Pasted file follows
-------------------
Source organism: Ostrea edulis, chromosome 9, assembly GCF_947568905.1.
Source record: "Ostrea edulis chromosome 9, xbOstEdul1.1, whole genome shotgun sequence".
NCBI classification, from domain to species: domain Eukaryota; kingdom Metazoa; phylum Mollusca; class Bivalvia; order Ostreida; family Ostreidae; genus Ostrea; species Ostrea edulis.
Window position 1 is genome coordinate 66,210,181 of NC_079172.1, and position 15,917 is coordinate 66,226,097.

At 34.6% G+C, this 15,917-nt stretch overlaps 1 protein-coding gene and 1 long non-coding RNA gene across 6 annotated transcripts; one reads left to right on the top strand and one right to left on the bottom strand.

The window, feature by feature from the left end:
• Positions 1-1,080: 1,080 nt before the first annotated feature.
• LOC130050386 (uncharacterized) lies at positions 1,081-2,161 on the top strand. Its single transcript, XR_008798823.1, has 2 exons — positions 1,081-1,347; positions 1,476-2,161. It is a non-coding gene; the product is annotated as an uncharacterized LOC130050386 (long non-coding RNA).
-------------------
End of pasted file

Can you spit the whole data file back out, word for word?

Source organism: Ostrea edulis, chromosome 9, assembly GCF_947568905.1.
Source record: "Ostrea edulis chromosome 9, xbOstEdul1.1, whole genome shotgun sequence".
NCBI classification, from domain to species: domain Eukaryota; kingdom Metazoa; phylum Mollusca; class Bivalvia; order Ostreida; family Ostreidae; genus Ostrea; species Ostrea edulis.
Window position 1 is genome coordinate 66,210,181 of NC_079172.1, and position 15,917 is coordinate 66,226,097.

At 34.6% G+C, this 15,917-nt stretch overlaps 1 protein-coding gene and 1 long non-coding RNA gene across 6 annotated transcripts; one reads left to right on the top strand and one right to left on the bottom strand.

The window, feature by feature from the left end:
• Positions 1-1,080: 1,080 nt before the first annotated feature.
• LOC130050386 (uncharacterized) lies at positions 1,081-2,161 on the top strand. Its single transcript, XR_008798823.1, has 2 exons — positions 1,081-1,347; positions 1,476-2,161. It is a non-coding gene; the product is annotated as an uncharacterized LOC130050386 (long non-coding RNA).